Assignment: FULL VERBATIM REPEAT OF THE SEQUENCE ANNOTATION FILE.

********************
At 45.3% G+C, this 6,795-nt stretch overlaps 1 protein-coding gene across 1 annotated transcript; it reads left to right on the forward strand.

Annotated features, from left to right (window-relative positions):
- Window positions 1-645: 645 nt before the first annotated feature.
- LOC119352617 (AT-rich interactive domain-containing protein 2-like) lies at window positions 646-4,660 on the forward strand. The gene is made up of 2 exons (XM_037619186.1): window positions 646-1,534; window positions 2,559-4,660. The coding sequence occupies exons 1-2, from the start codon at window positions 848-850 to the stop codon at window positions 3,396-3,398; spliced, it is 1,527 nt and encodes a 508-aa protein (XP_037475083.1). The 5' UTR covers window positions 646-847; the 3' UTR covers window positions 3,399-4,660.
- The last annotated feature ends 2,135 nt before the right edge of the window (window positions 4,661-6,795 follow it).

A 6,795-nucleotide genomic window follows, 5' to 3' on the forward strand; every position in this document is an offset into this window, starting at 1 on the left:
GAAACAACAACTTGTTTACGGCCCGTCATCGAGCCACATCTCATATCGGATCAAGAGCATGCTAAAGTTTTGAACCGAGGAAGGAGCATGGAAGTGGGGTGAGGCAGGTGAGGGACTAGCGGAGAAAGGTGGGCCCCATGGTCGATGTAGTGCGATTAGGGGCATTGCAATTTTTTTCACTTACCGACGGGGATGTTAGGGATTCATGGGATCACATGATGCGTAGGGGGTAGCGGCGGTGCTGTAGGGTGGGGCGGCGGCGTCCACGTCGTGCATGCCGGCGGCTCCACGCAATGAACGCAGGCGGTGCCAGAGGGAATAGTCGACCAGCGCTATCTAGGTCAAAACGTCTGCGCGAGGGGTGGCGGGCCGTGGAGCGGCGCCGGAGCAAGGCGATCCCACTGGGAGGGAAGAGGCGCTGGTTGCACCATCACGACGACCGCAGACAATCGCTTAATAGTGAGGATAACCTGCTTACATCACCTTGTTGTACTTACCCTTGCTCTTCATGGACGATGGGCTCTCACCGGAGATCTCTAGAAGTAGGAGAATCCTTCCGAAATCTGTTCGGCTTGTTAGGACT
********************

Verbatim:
At 45.3% G+C, this 6,795-nt stretch overlaps 1 protein-coding gene across 1 annotated transcript; it reads left to right on the forward strand.

Annotated features, from left to right (window-relative positions):
- Window positions 1-645: 645 nt before the first annotated feature.
- LOC119352617 (AT-rich interactive domain-containing protein 2-like) lies at window positions 646-4,660 on the forward strand. The gene is made up of 2 exons (XM_037619186.1): window positions 646-1,534; window positions 2,559-4,660. The coding sequence occupies exons 1-2, from the start codon at window positions 848-850 to the stop codon at window positions 3,396-3,398; spliced, it is 1,527 nt and encodes a 508-aa protein (XP_037475083.1). The 5' UTR covers window positions 646-847; the 3' UTR covers window positions 3,399-4,660.
- The last annotated feature ends 2,135 nt before the right edge of the window (window positions 4,661-6,795 follow it).

A 6,795-nucleotide genomic window follows, 5' to 3' on the forward strand; every position in this document is an offset into this window, starting at 1 on the left:
GAAACAACAACTTGTTTACGGCCCGTCATCGAGCCACATCTCATATCGGATCAAGAGCATGCTAAAGTTTTGAACCGAGGAAGGAGCATGGAAGTGGGGTGAGGCAGGTGAGGGACTAGCGGAGAAAGGTGGGCCCCATGGTCGATGTAGTGCGATTAGGGGCATTGCAATTTTTTTCACTTACCGACGGGGATGTTAGGGATTCATGGGATCACATGATGCGTAGGGGGTAGCGGCGGTGCTGTAGGGTGGGGCGGCGGCGTCCACGTCGTGCATGCCGGCGGCTCCACGCAATGAACGCAGGCGGTGCCAGAGGGAATAGTCGACCAGCGCTATCTAGGTCAAAACGTCTGCGCGAGGGGTGGCGGGCCGTGGAGCGGCGCCGGAGCAAGGCGATCCCACTGGGAGGGAAGAGGCGCTGGTTGCACCATCACGACGACCGCAGACAATCGCTTAATAGTGAGGATAACCTGCTTACATCACCTTGTTGTACTTACCCTTGCTCTTCATGGACGATGGGCTCTCACCGGAGATCTCTAGAAGTAGGAGAATCCTTCCGAAATCTGTTCGGCTTGTTAGGACT